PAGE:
General Motors reached a tentative deal with United Auto Workers leaders early Monday morning, signaling the end of the union’s six-week strike against Detroit automakers.
General Motors is the last of Big-Three to finalize a deal with the UAW, which sought to hasten an agreement through intensified strike efforts against the car manufacturer over the weekend. According to CNBC, GM’s offer includes terms similar to those found in the Ford and Stellantis deals, accepted last Wednesday and Saturday, respectively. If true, then United Auto Workers members at all three companies will receive 25% pay raises in addition to cost-of-living adjustments, accelerated paths to permanent job roles for temporary workers and improved benefits.
Union members must still ratify the contracts, leaving the possibility open for strikes to resume in the near future. However, assuming the UAW follows the same pattern of behavior it showed following the Ford and Stellantis agreements, employees will likely return to work at General Motors before they hold a vote on whether to accept the terms of the deal. The United Auto Workers union has yet to announce a timeline for ratification.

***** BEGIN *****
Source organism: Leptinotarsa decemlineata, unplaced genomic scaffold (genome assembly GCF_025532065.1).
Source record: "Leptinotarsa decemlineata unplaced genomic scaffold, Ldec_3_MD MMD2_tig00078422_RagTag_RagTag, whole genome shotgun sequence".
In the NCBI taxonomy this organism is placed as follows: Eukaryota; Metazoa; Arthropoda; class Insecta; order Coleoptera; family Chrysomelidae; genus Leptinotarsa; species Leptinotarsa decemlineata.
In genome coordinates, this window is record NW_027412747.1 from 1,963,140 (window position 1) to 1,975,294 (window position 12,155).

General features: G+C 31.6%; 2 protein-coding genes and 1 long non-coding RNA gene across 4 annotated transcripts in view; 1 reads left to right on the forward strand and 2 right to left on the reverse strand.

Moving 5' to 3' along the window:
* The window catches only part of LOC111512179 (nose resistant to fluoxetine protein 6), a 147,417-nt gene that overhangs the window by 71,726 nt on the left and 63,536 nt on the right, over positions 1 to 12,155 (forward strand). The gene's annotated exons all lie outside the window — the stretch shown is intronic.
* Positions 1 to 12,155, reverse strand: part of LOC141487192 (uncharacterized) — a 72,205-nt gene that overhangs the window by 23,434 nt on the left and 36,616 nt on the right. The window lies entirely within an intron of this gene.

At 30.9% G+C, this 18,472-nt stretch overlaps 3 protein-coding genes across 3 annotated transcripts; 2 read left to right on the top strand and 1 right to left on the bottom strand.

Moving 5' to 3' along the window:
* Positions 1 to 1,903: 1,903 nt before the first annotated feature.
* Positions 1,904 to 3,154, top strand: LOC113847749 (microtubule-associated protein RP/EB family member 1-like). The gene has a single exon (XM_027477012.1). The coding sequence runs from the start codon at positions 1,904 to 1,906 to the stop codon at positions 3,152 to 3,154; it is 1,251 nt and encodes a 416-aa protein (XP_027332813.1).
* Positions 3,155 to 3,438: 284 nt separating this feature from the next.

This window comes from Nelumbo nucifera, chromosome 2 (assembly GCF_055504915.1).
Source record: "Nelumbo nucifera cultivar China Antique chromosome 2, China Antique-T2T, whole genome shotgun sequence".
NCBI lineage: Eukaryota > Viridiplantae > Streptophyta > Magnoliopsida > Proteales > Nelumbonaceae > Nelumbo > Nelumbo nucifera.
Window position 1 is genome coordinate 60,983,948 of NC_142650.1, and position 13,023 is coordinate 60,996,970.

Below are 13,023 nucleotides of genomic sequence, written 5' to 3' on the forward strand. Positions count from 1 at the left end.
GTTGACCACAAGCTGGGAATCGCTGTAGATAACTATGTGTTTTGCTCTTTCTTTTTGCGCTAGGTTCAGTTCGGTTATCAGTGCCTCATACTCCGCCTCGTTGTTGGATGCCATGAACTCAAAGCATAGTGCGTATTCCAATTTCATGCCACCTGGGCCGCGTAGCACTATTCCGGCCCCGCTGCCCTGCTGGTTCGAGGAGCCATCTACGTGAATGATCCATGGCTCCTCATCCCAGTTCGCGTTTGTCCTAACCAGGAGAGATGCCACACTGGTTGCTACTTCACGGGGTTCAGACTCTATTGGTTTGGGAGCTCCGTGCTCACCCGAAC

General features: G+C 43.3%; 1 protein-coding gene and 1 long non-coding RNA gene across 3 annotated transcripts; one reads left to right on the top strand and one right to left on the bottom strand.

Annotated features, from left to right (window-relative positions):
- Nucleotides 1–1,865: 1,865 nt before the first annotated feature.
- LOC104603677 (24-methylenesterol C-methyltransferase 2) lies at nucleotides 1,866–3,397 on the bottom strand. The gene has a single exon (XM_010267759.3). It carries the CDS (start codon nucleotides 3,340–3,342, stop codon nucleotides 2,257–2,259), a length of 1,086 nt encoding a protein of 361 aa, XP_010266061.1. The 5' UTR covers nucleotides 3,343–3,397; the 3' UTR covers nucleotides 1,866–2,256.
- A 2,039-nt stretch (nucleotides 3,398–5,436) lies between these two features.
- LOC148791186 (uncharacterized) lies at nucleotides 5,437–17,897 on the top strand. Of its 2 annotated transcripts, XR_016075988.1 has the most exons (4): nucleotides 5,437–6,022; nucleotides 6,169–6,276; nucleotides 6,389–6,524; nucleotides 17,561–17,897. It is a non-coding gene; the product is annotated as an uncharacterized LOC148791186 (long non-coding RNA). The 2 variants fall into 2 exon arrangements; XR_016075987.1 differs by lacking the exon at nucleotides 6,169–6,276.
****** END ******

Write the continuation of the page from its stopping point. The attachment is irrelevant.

The General Motors agreement arrives just one week after the automaker posted its third-quarter earnings, revealing it had beat analyst expectations for the period in spite of the UAW strike. However, in later remarks, the brand claimed it had lost $800 million since employee walkouts began in mid-September and withdrew its full-year financial guidance. Of all Detroit-Three brands, negotiations between GM executives and United Auto Workers leaders were arguably the most intense, resulting in frequent strike escalations and traded blows during media appearances.